poes lifegreenspun.com : LUSENET : The Work of Edgar Allan Poe : One Thread
what happened in poe's life that made him write about death such as in the tell-tale heart and the masque of the red death
-- Anonymous, March 25, 2002
First, your question presupposes Poe wrote autobiographically and there is an excellent article at the Edgar Allan Poe Society of Baltimore website that, quite appropriately, addresses this misconception. It can be found at http://www.eapoe.org/geninfo/poeautob.htm and I would encourage you to review it.
Of course, to suggest that Poe's life experiences had no impact on his writing is as absurd as is the contrary, but when most suggested parallels are examined in detail, they almost inevitably fall apart. While any particular Poe biography may speak to specific instances that could have provided some essence for cause and effect, it raises the question of the "chicken and the egg". Which came first, the tale or the life experience? It is amusing to note that one of Poe's most effective techniques with his tales of mystery was to first determine a conclusion and then build events that most effectively supported that conclusion. In effect, writing the story "backwards" as he called it.
There were few who lived in the period that had little experience with death and dying. Poe appears to have had more than his fill but, generally, Poe's own experiences were through the loss of a loved one and, typically, at a tragically youthful age. His mother is thought to have died from pneumonia at the age of about 24 and his wife, Virginia, from tuberculosis at the age of 25. His brother died in Baltimore from what may have been cholera at the age of 24. The point... death was not uncommon and in the larger cities, perhaps, even more common. America was in a state of uncontrolled growth and each new wave of immigrants brought yet another epidemic from Europe. Poe's familiarity with these events can be seen in his tale, "The Masque of the Red Death".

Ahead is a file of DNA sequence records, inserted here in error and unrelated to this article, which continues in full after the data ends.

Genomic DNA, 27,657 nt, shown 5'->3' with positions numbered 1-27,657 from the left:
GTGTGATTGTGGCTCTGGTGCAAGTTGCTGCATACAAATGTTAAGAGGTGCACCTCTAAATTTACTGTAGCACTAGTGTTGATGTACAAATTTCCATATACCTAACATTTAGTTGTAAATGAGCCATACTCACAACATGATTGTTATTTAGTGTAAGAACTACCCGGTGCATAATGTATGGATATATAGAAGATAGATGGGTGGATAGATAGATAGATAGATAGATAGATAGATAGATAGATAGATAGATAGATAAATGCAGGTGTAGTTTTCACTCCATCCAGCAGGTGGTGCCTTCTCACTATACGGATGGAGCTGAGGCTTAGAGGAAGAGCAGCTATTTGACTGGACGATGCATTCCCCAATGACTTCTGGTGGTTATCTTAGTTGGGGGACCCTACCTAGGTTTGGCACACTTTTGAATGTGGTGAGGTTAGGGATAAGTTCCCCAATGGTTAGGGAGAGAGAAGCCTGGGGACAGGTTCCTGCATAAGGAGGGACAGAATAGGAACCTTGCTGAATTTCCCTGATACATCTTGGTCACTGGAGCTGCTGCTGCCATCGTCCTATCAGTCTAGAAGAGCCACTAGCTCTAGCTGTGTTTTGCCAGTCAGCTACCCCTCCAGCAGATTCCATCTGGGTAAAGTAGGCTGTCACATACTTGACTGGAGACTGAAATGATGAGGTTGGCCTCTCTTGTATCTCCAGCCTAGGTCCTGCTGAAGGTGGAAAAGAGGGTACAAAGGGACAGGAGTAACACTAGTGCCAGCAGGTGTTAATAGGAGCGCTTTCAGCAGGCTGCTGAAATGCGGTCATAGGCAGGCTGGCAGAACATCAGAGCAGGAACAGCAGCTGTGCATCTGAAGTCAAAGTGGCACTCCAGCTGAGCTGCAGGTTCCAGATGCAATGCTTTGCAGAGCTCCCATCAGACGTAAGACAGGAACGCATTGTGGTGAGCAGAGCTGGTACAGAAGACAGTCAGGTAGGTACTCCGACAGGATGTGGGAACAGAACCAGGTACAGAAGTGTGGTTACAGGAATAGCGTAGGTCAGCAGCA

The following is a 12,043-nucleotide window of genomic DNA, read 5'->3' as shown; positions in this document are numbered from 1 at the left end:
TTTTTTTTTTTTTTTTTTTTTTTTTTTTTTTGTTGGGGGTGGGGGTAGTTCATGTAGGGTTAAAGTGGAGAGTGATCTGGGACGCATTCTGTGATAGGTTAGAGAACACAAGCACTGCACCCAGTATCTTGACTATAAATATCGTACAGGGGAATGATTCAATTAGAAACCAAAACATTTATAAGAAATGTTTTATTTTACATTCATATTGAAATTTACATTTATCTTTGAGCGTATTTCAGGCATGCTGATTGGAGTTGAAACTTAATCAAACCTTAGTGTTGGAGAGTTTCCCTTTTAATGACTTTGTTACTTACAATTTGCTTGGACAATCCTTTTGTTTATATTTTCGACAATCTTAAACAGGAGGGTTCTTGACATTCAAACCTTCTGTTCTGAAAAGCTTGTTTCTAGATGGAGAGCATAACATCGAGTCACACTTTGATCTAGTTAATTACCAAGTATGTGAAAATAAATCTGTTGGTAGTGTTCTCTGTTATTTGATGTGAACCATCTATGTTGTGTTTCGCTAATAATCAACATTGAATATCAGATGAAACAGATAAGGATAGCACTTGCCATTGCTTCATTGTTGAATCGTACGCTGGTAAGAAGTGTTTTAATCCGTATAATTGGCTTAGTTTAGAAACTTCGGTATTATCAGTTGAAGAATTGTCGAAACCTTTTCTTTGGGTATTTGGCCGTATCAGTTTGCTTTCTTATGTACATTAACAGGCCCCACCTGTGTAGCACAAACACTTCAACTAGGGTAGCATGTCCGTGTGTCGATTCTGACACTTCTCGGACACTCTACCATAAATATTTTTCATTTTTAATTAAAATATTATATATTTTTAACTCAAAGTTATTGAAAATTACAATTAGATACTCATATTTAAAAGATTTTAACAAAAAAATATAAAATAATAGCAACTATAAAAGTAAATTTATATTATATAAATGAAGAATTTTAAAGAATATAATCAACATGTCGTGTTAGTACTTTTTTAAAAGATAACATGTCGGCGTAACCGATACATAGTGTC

It seems that Poe wrote primarily from things he read and subjects in which he had developed an interest. Poe maintained a broad scope of interests that ranged from the fascinating to the mundane. His curiosity in mesmerism certainly precipitated some of his tales such as "Tale of the Ragged Mountains", "Mesmeric Revelation" and "The Facts in the Case of M. Valdemar". His interests in cryptography helped in "The Gold Bug", one of his tales of ratiocination and deductive reasoning and "The Purloined Letter". Another curious interest was his seeming fascination with phrenology for a time that, by some measure, appears connected with his tales of madness. This was a science of the time, since discredited, that taught that all human behavior, moods and emotions were governed by specific regions of the brain. See his "The Imp of the Perverse".
In April 1840, Poe wrote a short piece for Alexander's Weekly Messenger titled "The Trial of James Wood". It was a commentary piece that spoke to the trial of a local man that had murdered his daughter and, upon return of the jury from deliberation, was judged "Not guilty on the reason of insanity." Poe goes on to illustrate an alternate view in light of the curious behavior of Mr. Wood prior to the murder that would imply pre-meditated action and, thus, guilt. He ends the piece with the observation that although society was safe from Mr. Wood for a time during his rehabilitation in an asylum, once satisfied of his return to lucidity, the Court would set him free. Poe's final observation reads, "His monomania is essentially periodical; and a perfect sanity for months, or even for years, would scarcely be a sufficient guaranty for his subsequent conduct. A time would still come when there would be laid to his charge another-- although hardly a more horrible deed of sudden violence and bloodshed."
I do not suggest that this single piece was the genesis of all his tales of madness or murder but I do believe it is an single indication of his thoughts on the subject and his interest in the psychosis of man. Poe was a master at and seemed to love mixing known or accepted facts with partial truths to generate a good story. His strange tale of arresting the progress of death by hypnotizing a dying man was picked up in England and reprinted as an actual case. Poe was quite the prankster... who said he didn't have a sense of humor.
-- Anonymous, March 25, 2002
In regards to your question there is a misconsumption on what can be found on http://www.eapoe.org/geninfol/poeautob.htm. your question was clearly obserd and the answers have clearly stated that. best regards next time keep trying! -PTF
-- Anonymous, November 02, 2002
can you send me a poem on flower because i have to write a free verse poem and it is for home work
-- Anonymous, April 24, 2003